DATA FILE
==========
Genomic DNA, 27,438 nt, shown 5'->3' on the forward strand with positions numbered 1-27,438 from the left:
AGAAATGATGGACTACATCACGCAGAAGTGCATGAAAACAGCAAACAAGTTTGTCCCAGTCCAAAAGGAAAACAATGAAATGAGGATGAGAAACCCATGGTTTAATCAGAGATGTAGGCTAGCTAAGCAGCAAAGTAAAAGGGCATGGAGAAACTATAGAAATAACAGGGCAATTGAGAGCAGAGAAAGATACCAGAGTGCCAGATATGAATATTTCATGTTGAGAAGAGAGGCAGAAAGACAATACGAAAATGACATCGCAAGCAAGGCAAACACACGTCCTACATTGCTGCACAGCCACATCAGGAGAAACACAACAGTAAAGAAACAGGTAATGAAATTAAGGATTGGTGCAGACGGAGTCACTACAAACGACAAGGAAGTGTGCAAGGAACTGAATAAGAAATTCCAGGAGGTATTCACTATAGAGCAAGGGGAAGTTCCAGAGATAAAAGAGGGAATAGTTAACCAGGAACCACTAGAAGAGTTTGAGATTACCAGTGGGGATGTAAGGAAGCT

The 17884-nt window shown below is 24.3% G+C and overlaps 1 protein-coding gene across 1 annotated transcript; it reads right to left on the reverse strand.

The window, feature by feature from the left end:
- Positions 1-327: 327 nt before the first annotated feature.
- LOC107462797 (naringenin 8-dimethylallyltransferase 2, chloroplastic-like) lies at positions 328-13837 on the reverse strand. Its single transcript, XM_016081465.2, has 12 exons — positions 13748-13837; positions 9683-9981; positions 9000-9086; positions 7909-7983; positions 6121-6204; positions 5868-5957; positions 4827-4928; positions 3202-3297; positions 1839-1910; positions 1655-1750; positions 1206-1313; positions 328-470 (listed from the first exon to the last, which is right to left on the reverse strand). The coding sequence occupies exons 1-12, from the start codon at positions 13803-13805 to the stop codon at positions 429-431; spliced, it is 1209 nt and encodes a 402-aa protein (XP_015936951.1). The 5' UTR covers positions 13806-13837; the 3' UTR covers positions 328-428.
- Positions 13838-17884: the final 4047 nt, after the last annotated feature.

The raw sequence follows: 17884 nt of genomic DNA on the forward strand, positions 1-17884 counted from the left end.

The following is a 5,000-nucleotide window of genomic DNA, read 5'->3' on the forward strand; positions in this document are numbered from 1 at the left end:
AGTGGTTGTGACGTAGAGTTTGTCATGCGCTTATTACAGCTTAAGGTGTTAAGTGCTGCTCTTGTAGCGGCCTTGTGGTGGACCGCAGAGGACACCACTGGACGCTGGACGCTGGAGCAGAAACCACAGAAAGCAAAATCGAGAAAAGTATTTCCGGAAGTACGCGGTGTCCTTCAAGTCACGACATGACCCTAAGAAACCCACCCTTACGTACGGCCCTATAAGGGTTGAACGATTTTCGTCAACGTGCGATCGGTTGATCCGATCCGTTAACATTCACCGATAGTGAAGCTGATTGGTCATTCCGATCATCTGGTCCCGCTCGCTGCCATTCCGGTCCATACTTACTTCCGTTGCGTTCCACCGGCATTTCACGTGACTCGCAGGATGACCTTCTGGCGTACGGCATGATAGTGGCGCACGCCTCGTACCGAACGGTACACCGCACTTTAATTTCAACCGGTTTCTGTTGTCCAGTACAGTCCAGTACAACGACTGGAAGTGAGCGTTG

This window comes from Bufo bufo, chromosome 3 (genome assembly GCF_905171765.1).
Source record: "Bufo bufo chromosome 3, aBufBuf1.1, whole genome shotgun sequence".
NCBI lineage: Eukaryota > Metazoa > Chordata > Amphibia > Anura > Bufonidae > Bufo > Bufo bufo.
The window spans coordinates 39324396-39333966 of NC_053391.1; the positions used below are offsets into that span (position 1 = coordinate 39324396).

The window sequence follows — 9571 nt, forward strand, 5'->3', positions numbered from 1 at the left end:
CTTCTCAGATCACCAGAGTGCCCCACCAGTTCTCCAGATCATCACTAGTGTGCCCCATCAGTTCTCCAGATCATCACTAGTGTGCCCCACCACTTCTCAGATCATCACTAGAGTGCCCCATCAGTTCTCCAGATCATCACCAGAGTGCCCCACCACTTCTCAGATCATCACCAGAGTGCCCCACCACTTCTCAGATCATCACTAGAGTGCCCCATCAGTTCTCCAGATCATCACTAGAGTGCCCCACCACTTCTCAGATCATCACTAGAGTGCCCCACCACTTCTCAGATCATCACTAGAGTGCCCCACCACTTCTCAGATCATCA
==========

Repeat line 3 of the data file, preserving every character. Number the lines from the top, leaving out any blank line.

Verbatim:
The 17884-nt window shown below is 24.3% G+C and overlaps 1 protein-coding gene across 1 annotated transcript; it reads right to left on the reverse strand.